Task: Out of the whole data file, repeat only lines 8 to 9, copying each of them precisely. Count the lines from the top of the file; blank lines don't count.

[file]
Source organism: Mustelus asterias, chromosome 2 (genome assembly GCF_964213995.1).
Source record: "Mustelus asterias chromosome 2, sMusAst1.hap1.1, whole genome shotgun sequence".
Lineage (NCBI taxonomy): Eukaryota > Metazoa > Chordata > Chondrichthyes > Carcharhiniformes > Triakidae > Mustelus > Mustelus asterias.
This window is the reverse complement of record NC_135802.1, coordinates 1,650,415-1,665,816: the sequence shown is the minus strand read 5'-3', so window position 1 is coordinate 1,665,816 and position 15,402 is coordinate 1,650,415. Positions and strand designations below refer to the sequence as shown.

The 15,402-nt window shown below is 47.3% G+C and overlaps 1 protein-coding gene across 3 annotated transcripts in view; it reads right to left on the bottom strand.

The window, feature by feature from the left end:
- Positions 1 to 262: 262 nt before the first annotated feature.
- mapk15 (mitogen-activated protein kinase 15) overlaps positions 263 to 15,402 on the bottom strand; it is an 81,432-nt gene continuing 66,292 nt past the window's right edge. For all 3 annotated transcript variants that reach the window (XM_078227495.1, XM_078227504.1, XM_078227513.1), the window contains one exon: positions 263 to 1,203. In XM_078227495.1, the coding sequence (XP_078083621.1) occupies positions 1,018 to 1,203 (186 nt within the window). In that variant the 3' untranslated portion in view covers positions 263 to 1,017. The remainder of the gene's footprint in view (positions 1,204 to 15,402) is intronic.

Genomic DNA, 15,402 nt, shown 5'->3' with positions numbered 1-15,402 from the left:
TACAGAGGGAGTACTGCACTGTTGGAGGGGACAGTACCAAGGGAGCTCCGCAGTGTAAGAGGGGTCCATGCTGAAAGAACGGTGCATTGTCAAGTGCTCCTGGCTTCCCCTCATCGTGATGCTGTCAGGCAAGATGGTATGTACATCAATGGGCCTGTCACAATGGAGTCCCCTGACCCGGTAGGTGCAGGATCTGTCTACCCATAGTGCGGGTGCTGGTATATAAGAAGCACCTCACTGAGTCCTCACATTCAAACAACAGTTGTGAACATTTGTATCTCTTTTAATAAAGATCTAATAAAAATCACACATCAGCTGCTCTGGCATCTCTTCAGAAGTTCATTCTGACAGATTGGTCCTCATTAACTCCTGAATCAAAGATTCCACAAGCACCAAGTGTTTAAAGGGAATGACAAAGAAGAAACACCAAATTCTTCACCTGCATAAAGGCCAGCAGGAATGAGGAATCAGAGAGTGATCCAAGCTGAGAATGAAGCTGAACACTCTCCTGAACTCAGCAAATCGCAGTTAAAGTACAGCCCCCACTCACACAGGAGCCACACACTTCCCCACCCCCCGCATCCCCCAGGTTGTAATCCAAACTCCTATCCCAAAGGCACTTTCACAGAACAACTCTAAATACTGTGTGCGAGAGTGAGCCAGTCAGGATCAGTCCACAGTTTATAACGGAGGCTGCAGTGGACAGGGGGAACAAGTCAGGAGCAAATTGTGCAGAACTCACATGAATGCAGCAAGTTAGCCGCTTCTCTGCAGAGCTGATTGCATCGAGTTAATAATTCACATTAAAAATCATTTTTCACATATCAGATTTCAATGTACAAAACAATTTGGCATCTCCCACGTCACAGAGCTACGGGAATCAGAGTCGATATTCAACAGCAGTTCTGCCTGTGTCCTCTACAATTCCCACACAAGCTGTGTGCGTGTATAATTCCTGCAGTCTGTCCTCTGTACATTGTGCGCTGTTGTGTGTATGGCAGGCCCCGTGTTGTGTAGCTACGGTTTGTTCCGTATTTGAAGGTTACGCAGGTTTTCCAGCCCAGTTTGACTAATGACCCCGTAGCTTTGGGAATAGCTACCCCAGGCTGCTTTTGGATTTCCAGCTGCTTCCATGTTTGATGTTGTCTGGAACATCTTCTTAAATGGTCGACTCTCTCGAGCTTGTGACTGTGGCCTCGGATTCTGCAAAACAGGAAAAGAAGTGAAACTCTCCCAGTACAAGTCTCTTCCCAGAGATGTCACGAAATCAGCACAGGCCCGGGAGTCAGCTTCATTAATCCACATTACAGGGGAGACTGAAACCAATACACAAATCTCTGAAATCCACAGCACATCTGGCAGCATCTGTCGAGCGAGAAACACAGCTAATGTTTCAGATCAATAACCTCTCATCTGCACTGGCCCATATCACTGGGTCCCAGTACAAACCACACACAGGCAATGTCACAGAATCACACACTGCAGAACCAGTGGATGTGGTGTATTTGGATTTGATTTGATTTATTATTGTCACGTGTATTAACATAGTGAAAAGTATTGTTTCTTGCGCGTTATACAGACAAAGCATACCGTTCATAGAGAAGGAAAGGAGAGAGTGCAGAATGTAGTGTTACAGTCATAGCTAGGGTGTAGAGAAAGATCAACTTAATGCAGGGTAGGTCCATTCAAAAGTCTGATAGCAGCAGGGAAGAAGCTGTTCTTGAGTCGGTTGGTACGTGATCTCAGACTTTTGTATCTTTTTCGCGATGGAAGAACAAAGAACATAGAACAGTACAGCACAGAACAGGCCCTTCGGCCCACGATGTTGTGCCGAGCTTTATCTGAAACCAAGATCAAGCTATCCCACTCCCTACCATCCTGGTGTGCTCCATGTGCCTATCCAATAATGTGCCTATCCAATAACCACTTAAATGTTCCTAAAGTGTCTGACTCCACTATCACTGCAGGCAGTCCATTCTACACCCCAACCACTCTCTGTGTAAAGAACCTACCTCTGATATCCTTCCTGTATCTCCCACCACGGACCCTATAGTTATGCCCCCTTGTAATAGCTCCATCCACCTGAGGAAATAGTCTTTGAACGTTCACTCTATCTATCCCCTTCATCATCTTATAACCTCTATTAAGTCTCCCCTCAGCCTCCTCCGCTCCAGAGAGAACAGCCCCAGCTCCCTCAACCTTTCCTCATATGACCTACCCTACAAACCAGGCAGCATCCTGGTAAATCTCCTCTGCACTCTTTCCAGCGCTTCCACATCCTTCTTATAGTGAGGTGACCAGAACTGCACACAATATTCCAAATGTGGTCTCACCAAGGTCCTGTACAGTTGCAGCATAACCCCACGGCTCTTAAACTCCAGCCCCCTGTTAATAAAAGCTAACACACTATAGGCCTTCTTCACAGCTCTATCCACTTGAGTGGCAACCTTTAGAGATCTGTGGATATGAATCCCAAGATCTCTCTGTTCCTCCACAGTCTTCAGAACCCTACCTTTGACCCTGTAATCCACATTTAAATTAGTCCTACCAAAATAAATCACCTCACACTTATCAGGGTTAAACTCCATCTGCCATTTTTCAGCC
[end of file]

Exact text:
- mapk15 (mitogen-activated protein kinase 15) overlaps positions 263 to 15,402 on the bottom strand; it is an 81,432-nt gene continuing 66,292 nt past the window's right edge. For all 3 annotated transcript variants that reach the window (XM_078227495.1, XM_078227504.1, XM_078227513.1), the window contains one exon: positions 263 to 1,203. In XM_078227495.1, the coding sequence (XP_078083621.1) occupies positions 1,018 to 1,203 (186 nt within the window). In that variant the 3' untranslated portion in view covers positions 263 to 1,017. The remainder of the gene's footprint in view (positions 1,204 to 15,402) is intronic.

Genomic DNA, 15,402 nt, shown 5'->3' with positions numbered 1-15,402 from the left: